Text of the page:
This was a quick and easy DIY. We just bought a piece of wood from Home Depot that was fairly wide, and got it cut into four pieces. Then we nailed the sides together to secure it. We then cleared out a space in our backyard and tried to dig a fair distance into the garden, so that vegetables like carrots got a lot of space to grow. We then placed the raised bed into the area and used wooden pegs to secure each side to the ground. Here is a picture of the raised bed with some directly seeded kale and snap peas.
The other thing we used in the garden were just some good old fashioned planters. These are great because they are highly elevated and therefore have great drainage and you can keep every vegetable separated. Just make sure there is either a hole in the bottom to drain out the water, or place something at the bottom that allows for drainage.
finding compatible vegetables
Another thing I learned as I read books and listened to podcasts, is that it is quite important what vegetable you grow alongside another. Some vegetables like nitrogen, whereas others don’t, so if you are interplanting some vegetables, make sure to research if the vegetables are compatible. We grew the kale and snap peas side by side and they are vegetables that can be interplanted. They grew beautifully the entire season! However, our cucumber did not.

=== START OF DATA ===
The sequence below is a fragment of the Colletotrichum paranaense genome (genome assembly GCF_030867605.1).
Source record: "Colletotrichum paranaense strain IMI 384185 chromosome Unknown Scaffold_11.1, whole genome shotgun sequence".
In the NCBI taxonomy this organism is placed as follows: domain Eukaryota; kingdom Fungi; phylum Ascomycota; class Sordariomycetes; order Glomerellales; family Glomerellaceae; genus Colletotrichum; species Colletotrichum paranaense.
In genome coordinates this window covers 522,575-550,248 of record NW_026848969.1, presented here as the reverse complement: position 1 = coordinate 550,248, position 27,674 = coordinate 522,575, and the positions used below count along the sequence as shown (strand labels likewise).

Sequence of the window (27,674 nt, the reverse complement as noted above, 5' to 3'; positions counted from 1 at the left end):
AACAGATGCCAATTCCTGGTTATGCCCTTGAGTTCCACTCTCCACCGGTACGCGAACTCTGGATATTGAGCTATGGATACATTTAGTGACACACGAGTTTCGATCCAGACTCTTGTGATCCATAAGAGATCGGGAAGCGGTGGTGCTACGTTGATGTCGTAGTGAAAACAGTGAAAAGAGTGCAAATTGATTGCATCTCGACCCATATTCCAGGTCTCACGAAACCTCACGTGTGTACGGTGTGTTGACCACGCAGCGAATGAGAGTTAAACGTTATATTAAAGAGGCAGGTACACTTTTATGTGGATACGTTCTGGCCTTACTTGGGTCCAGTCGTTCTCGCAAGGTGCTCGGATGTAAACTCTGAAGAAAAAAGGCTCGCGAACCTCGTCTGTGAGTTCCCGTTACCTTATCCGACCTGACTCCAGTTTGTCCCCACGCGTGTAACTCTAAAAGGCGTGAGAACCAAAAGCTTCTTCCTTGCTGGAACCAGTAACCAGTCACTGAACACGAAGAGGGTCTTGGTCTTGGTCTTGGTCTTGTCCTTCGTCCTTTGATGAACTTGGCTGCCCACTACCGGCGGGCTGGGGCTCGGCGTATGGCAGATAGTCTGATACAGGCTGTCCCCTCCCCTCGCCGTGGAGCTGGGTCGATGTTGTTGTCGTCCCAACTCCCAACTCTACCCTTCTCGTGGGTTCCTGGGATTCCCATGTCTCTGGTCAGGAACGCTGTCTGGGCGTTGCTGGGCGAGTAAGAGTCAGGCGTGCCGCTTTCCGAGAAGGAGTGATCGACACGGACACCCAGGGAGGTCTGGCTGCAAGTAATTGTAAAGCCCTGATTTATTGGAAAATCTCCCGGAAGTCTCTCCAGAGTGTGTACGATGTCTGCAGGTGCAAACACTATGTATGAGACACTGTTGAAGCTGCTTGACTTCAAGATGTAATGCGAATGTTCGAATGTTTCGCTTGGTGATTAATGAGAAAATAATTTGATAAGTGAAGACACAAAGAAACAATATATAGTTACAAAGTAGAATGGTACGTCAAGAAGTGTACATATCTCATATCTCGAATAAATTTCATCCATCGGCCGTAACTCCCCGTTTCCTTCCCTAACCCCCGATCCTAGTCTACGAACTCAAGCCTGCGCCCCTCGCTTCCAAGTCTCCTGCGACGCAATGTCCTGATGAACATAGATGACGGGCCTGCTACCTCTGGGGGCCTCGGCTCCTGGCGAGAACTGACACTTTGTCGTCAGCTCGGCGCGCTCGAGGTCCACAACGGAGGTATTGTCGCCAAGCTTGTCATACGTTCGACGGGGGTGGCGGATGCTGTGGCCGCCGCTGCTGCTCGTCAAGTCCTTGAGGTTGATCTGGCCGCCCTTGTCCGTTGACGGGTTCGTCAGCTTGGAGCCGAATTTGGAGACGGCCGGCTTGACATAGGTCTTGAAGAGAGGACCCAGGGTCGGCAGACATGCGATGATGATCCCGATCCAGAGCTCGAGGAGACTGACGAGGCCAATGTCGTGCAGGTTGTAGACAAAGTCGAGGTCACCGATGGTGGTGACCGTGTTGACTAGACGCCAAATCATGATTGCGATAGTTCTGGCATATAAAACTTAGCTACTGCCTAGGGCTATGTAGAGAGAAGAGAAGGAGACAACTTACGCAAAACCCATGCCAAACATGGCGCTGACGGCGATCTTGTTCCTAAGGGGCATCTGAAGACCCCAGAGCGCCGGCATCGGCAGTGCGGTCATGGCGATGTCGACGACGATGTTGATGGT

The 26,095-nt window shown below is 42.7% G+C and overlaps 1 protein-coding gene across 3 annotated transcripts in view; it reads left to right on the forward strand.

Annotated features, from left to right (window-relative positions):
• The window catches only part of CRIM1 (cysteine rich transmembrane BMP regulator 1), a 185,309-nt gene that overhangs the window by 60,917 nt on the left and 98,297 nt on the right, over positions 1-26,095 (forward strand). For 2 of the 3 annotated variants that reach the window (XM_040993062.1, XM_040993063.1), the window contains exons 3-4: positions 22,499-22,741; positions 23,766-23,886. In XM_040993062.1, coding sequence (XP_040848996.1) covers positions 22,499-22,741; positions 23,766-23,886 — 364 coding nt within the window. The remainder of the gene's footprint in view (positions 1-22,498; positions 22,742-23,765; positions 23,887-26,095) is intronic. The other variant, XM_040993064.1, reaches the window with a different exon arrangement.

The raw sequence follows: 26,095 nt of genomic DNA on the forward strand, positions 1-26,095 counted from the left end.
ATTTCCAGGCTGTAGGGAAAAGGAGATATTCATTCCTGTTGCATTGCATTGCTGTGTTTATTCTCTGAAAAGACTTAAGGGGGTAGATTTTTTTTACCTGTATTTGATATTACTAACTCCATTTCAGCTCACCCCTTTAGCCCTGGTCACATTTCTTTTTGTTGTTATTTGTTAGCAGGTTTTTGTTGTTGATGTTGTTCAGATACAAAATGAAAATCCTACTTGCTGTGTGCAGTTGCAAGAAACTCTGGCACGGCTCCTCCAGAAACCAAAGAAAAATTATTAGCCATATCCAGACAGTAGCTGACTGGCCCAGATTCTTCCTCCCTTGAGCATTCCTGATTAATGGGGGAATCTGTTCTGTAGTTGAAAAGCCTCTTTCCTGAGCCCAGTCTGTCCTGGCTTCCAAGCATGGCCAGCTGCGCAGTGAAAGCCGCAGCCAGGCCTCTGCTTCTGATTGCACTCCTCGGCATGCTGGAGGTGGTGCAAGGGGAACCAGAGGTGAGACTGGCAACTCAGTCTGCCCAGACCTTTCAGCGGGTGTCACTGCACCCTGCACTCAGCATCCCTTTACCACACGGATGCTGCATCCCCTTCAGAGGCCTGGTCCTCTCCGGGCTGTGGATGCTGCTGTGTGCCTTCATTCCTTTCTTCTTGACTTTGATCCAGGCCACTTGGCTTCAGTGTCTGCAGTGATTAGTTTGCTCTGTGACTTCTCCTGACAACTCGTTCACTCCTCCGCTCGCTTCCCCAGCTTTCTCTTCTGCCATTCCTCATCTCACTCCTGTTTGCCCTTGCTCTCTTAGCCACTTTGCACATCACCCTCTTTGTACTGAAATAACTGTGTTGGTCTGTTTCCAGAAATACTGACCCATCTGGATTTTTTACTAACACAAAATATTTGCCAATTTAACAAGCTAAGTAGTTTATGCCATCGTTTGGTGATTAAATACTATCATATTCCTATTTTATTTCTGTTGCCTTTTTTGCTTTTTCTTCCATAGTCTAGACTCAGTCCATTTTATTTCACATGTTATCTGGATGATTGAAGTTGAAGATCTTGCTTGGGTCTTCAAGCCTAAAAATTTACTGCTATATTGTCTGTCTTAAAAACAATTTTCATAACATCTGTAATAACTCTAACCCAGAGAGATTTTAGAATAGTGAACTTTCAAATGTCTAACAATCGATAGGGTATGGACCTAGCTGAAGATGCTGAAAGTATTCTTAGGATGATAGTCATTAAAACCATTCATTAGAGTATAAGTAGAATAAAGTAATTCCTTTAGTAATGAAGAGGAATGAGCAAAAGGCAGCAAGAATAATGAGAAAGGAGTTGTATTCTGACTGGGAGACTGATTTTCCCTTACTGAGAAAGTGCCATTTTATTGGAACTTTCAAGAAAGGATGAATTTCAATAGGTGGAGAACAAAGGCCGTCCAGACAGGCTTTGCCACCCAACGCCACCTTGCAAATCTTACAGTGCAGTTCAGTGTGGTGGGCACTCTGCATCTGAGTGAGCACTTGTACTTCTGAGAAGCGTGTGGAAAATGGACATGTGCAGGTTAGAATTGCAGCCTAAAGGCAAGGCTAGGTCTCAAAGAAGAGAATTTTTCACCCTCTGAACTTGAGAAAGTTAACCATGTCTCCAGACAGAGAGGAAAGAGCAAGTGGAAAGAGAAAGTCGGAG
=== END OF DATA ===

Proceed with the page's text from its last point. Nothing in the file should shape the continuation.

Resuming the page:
Initially, we had the cucumber growing by itself in a planter and it grew so fast and so large and started to flower. At that point my mother in law planted cilantro in the same planter as the cucumber and just a few days later the cucumber leaves started to yellow and die. Upon researching, I learned that both cilantro and cucumber need nitrogen. Since both these vegetables were competing for the same nitrogen in the soil, they both started to die out. We then moved the cilantro into another pot where it started to grow. However, although the cucumber did start to look a bit healthier, we still didn’t get any cucumbers growing. This is why it is important to make sure you are growing compatible vegetables together.
I’m just going to wrap up this post with a summary of the important points I learned throughout our backyard vegetable garden process:
- Start most seeds indoors in March, water daily, and transplant when the weather is warmer.
- Build a raised bed or use planters so there is plenty of drainage.
- Find the optimum location in your backyard – close to the house, close to a water source, lots of sunshine, and an elevated area.
- If growing vegetables side by side, make sure to read beforehand to see if they are compatible.
- In terms of soil, use potting soil when starting seeds indoors and a mixture of soil and compost for the planters and raised bed in the backyard.
- Peas grow super tall – find an area near a fence or use poles to support the peas as they grow.
- Water daily.
- The more you pick certain plants (like basil and kale), the more they will grow.
- Just start your garden and you will enjoy the process.
Please do let me know if you found this post helpful and if I missed anything. I am definitely going to try to make our garden bigger and better next year! It was such a fun and satisfying past few months and the garden actually made me so happy! It’s great having fresh produce from the garden to make soups, salads, juices and dinners!